Dying without a Will or Trust in place could spell disaster. Not for you, obviously, but for your spouse, children, and other beneficiaries. The consequences of dying without a Will or Trust in place, start with your estate being subject to the intestate laws of the state in which you reside. It also means that your estate will be processed publicly. Your assets will be known to the world. Your beneficiaries will be publicly listed. Your creditors can make public claim on your estate. The big cases get plastered all over the media. The late greats like Aretha Franklin, Prince, Kurt Cobain, Tupac Shakur, and many others. They get the air time, probably because they are famous, wealthy, or it is just so shocking that they failed to establish an estate plan. However, many families across America have to navigate these difficult waters every day. Avoid the consequences of dying without a Will or Trust by simply creating one.
Dying Without a Will – How a Will Helps
With a Will in place your estate still moves through a public process known as Probate. Even with the public administration, the benefits of creating a Will over dying intestate are many. For one, you preselect your heirs and beneficiaries according to your wishes and not according to some state statute. (Note: surviving spouses and underage children will always be entitled to something in most states) This gives you freedom to change standard distribution patterns. Second, you preselect who will be in charge of your estate. Rather than let anyone ask the court for the right to administer your estate, by predetermining your executor, you place someone in charge that you trust. Third, and rarely discussed, you can nominate a guardian for your underaged children. Lastly, when you create your Will with the assistance of a lawyer, you should receive additional advice on how to make some assets avoid probate altogether.
Keep in mind, using a Will does not avoid the public nature of your estate’s administration. Nor does it avoid the costs of that administration. Estates valued over $40,000.00, must go through a full probate process under Missouri law. This process typically takes about 9- to 12-months and attorneys earn a fee that is based on the size of the estate. Keep in mind, the more difficult the case, the longer probate can last. Beneficiaries do not receive their inheritance until the probate case is concluded.
Dying Without a Trust – How a Trust Helps
Trusts, and their various forms, are one of the best estate planning tools for a lot of reasons. The importance of each of these reasons is truly in the eye of the beholder and this list is not exhaustive.
First, a Trust is a probate avoidance tool. Properly drafted, structured, and funded, an individual can completely avoid the probate process in most cases. Some clients will still have a few things that ‘slip through the cracks,’ in which case a small estate could be opened. When this does occur, a Trust is normally accompanied by a pour-over will, in which case, the only publicly listed beneficiary is the Trust itself. By avoiding, or at least minimizing probate, the decedent’s estate avoids the public nature of probate.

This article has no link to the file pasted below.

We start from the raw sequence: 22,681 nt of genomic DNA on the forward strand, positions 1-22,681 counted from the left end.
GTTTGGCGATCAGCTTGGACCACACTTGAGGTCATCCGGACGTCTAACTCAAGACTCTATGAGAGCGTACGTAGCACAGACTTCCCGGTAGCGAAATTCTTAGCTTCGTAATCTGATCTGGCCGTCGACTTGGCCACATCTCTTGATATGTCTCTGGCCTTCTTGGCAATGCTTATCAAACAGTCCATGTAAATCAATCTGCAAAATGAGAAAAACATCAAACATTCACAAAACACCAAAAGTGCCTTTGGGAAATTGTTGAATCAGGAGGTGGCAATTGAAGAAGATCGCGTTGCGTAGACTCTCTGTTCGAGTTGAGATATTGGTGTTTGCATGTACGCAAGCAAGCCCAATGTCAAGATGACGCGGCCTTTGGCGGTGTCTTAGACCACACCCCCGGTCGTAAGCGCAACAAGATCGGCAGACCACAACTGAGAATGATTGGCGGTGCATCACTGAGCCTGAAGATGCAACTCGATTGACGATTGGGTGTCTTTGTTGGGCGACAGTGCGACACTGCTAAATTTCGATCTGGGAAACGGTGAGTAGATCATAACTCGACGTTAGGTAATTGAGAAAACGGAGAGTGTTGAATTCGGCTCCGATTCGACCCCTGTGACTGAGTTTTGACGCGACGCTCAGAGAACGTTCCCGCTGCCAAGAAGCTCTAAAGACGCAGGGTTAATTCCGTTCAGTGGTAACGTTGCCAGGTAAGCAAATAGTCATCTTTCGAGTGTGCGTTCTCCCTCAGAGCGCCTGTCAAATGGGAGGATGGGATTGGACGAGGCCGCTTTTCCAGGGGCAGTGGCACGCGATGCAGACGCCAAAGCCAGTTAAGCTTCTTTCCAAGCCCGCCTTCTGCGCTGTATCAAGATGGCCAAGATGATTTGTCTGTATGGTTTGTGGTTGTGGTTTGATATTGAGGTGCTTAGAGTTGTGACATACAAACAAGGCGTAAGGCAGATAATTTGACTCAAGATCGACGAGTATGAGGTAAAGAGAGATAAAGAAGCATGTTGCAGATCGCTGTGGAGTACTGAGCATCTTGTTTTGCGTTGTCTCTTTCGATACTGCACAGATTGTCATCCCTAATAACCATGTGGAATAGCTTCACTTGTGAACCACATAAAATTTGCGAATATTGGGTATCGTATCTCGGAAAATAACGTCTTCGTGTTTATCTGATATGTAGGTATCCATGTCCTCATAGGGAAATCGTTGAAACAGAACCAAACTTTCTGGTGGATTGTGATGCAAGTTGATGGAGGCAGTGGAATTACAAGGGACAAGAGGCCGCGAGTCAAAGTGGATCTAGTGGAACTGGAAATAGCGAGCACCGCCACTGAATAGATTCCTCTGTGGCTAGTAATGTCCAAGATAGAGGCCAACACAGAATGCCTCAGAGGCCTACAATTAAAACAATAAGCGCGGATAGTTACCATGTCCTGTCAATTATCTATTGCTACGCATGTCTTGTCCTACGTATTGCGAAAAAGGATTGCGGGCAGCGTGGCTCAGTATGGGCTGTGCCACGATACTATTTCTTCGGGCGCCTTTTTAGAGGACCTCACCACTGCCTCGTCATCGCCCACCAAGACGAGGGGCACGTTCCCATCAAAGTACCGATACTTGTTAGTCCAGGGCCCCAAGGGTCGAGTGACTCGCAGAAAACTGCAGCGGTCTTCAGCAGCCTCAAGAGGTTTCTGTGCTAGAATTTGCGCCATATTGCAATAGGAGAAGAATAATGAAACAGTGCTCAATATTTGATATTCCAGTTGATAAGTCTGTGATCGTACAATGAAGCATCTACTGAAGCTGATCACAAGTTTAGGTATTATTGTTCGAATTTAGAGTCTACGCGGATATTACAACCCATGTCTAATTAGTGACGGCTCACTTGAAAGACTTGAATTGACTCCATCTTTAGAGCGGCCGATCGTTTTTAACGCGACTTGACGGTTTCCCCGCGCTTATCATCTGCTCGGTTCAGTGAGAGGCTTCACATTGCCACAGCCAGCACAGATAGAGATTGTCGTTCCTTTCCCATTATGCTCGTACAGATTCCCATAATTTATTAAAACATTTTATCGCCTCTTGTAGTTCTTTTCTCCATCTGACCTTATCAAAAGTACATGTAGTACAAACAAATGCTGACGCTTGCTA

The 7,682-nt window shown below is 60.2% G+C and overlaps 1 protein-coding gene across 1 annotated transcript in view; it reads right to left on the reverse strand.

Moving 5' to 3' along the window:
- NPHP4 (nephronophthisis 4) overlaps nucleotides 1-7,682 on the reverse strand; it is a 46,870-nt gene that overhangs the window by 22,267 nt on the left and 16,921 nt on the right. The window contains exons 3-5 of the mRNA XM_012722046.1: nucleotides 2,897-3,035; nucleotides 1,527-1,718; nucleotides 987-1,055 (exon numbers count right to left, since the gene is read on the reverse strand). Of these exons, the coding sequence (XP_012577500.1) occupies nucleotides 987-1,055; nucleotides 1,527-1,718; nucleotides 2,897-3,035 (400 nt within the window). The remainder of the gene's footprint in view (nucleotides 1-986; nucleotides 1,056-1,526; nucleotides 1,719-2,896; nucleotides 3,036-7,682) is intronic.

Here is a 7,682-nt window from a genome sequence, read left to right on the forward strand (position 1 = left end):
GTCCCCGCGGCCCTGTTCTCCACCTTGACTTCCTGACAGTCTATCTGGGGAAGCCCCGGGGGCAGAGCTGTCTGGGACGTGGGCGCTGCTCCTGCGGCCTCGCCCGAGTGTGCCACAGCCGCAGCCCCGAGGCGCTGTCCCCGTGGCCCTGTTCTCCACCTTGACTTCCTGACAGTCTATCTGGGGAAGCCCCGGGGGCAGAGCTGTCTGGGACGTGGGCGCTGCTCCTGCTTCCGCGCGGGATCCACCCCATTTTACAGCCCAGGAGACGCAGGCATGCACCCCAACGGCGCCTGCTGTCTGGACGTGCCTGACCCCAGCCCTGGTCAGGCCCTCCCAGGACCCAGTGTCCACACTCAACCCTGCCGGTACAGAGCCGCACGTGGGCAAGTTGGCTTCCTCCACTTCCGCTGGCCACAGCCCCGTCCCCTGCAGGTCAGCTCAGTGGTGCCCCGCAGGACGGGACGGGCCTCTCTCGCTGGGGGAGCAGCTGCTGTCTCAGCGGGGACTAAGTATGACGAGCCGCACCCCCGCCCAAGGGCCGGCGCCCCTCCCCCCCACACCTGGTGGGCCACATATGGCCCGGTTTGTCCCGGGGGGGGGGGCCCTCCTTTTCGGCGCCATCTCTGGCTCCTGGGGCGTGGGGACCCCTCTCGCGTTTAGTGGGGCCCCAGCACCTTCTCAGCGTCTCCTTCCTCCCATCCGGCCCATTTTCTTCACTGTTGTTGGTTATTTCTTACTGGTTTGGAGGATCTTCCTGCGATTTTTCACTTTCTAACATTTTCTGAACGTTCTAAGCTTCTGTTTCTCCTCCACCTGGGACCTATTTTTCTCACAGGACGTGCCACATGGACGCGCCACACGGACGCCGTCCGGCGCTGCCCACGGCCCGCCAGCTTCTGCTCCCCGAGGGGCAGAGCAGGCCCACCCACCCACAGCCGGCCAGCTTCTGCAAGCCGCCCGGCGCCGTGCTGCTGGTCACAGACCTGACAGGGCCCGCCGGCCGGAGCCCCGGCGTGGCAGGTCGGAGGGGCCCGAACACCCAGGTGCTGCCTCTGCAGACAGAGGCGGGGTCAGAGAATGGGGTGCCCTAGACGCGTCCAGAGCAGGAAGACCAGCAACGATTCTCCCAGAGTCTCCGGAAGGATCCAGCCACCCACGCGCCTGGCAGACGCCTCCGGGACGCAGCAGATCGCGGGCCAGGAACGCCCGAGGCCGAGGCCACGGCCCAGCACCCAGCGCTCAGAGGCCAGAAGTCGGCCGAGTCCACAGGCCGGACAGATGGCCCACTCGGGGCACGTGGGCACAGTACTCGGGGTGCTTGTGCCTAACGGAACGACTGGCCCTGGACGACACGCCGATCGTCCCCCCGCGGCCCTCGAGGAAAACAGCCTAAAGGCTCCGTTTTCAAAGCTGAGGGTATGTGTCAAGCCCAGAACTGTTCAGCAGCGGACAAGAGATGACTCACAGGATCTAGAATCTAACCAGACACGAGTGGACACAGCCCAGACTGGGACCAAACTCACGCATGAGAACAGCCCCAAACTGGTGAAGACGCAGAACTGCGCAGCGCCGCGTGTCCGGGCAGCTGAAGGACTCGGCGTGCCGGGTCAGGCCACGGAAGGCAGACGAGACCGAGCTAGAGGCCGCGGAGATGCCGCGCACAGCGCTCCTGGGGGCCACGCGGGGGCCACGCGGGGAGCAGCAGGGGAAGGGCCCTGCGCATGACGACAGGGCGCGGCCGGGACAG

Second, like a Will, in a Trust you select who will administer the estate after you pass (or in some cases, while you are living). You would still nominate a guardian for minors in a pour-over will and/or a standalone nomination of guardian.
Third, a Trust is effective immediately. The person(s) making the Trust can begin transferring assets to the Trust as soon as it is created. This can be a great asset protection mechanism for individuals with personal savings, personally held investments, business owners, and people concerned about other liabilities. Since the Trust is effective immediately, and the Trustor has appointed someone they trust to manage it in their incapacity, it can also be a great tool for managing your finances in the event of incapacity in the future.
Fourth, a Trust allows the Trustor to control their assets beyond death. An estate planning attorney can craft provisions that protect beneficiaries from creditors, divorce, substance abuse, age, and disability. People with young children often want to extend their children’s inheritance out beyond 18 or 21 years of age. You can draft the Trust to make major gifts well into the future while also supporting beneficiaries when they need it.
Lastly, expenses of administration. While there may still be the need to hire an attorney to assist with the administration of a Trust, these expenses are typically lower than those incurred in Probate. Since the process is administrative and private, the Trustee will handle a great deal of the work.
Conclusion: Consequences of Dying Without a Will or Trust
While the estate size for many of these highly publicized celebrities may be much larger than any of ours, we can still learn an awful lot. Unfortunately, most of the lessons are not positive ones. We recently published an article about Prince’s estate and how his heirs, two years later, are still suffering through the Probate process and the only money being distributed is to the bankers and the lawyers.
If you are ready to make a Will or Trust, give Welch Law a call at (636) 352-1222. If you still have questions, please review other articles and contact us if you have additional questions or are ready to get your estate plan in place.